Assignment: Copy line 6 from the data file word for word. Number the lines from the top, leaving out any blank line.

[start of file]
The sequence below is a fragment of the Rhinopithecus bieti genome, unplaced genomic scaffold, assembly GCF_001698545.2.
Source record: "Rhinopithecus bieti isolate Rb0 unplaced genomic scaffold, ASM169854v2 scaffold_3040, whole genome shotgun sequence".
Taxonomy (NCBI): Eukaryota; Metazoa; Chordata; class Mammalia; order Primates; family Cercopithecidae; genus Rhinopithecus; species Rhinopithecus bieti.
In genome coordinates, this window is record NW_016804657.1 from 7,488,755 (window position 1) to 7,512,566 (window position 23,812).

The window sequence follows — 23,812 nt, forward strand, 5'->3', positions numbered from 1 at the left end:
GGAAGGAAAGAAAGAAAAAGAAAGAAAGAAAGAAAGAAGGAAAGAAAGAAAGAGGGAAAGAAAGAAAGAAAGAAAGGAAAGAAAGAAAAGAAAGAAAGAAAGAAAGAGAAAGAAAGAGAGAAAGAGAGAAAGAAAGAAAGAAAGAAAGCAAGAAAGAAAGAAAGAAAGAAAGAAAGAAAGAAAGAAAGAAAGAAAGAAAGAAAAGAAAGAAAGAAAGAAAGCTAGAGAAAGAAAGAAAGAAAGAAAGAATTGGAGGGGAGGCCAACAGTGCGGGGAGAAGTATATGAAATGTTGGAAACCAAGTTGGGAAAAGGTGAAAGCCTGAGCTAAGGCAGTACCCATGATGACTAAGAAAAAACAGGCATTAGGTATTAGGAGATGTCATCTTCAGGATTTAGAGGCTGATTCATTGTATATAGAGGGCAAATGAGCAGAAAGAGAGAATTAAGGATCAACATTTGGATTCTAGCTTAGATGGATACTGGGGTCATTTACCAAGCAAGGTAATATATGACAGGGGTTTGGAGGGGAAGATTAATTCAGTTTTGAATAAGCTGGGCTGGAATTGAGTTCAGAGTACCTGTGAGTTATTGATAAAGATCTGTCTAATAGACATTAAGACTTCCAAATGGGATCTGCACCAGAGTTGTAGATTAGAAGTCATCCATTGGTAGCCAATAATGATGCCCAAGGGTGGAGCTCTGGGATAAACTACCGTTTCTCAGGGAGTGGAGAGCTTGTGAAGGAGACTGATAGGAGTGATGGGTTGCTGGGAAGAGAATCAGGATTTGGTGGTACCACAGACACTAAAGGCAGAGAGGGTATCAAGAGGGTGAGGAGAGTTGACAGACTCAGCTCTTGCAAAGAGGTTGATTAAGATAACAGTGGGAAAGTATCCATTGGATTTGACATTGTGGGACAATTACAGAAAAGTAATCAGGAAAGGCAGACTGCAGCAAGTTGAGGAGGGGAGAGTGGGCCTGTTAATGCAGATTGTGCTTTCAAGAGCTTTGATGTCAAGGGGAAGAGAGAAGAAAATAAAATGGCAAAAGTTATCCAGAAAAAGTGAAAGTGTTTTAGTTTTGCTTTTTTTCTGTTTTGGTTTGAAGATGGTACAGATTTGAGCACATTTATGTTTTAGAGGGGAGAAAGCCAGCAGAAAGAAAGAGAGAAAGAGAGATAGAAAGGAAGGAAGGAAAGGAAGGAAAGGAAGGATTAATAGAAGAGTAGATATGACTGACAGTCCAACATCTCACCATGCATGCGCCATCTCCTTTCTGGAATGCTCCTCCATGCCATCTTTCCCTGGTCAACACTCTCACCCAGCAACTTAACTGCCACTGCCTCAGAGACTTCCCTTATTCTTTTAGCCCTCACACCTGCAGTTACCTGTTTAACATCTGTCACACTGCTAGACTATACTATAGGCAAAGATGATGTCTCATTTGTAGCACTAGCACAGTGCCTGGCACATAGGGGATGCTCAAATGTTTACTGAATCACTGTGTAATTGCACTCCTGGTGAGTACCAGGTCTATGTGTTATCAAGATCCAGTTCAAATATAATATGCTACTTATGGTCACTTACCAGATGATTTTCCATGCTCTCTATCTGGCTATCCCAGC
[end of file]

GGAAGGAAAGAAAGAAAAAGAAAGAAAGAAAGAAAGAAGGAAAGAAAGAAAGAGGGAAAGAAAGAAAGAAAGAAAGGAAAGAAAGAAAAGAAAGAAAGAAAGAAAGAGAAAGAAAGAGAGAAAGAGAGAAAGAAAGAAAGAAAGAAAGCAAGAAAGAAAGAAAGAAAGAAAGAAAGAAAGAAAGAAAGAAAGAAAGAAAGAAAAGAAAGAAAGAAAGAAAGCTAGAGAAAGAAAGAAAGAAAGAAAGAATTGGAGGGGAGGCCAACAGTGCGGGGAGAAGTATATGAAATGTTGGAAACCAAGTTGGGAAAAGGTGAAAGCCTGAGCTAAGGCAGTACCCATGATGACTAAGAAAAAACAGGCATTAGGTATTAGGAGATGTCATCTTCAGGATTTAGAGGCTGATTCATTGTATATAGAGGGCAAATGAGCAGAAAGAGAGAATTAAGGATCAACATTTGGATTCTAGCTTAGATGGATACTGGGGTCATTTACCAAGCAAGGTAATATATGACAGGGGTTTGGAGGGGAAGATTAATTCAGTTTTGAATAAGCTGGGCTGGAATTGAGTTCAGAGTACCTGTGAGTTATTGATAAAGATCTGTCTAATAGACATTAAGACTTCCAAATGGGATCTGCACCAGAGTTGTAGATTAGAAGTCATCCATTGGTAGCCAATAATGATGCCCAAGGGTGGAGCTCTGGGATAAACTACCGTTTCTCAGGGAGTGGAGAGCTTGTGAAGGAGACTGATAGGAGTGATGGGTTGCTGGGAAGAGAATCAGGATTTGGTGGTACCACAGACACTAAAGGCAGAGAGGGTATCAAGAGGGTGAGGAGAGTTGACAGACTCAGCTCTTGCAAAGAGGTTGATTAAGATAACAGTGGGAAAGTATCCATTGGATTTGACATTGTGGGACAATTACAGAAAAGTAATCAGGAAAGGCAGACTGCAGCAAGTTGAGGAGGGGAGAGTGGGCCTGTTAATGCAGATTGTGCTTTCAAGAGCTTTGATGTCAAGGGGAAGAGAGAAGAAAATAAAATGGCAAAAGTTATCCAGAAAAAGTGAAAGTGTTTTAGTTTTGCTTTTTTTCTGTTTTGGTTTGAAGATGGTACAGATTTGAGCACATTTATGTTTTAGAGGGGAGAAAGCCAGCAGAAAGAAAGAGAGAAAGAGAGATAGAAAGGAAGGAAGGAAAGGAAGGAAAGGAAGGATTAATAGAAGAGTAGATATGACTGACAGTCCAACATCTCACCATGCATGCGCCATCTCCTTTCTGGAATGCTCCTCCATGCCATCTTTCCCTGGTCAACACTCTCACCCAGCAACTTAACTGCCACTGCCTCAGAGACTTCCCTTATTCTTTTAGCCCTCACACCTGCAGTTACCTGTTTAACATCTGTCACACTGCTAGACTATACTATAGGCAAAGATGATGTCTCATTTGTAGCACTAGCACAGTGCCTGGCACATAGGGGATGCTCAAATGTTTACTGAATCACTGTGTAATTGCACTCCTGGTGAGTACCAGGTCTATGTGTTATCAAGATCCAGTTCAAATATAATATGCTACTTATGGTCACTTACCAGATGATTTTCCATGCTCTCTATCTGGCTATCCCAGC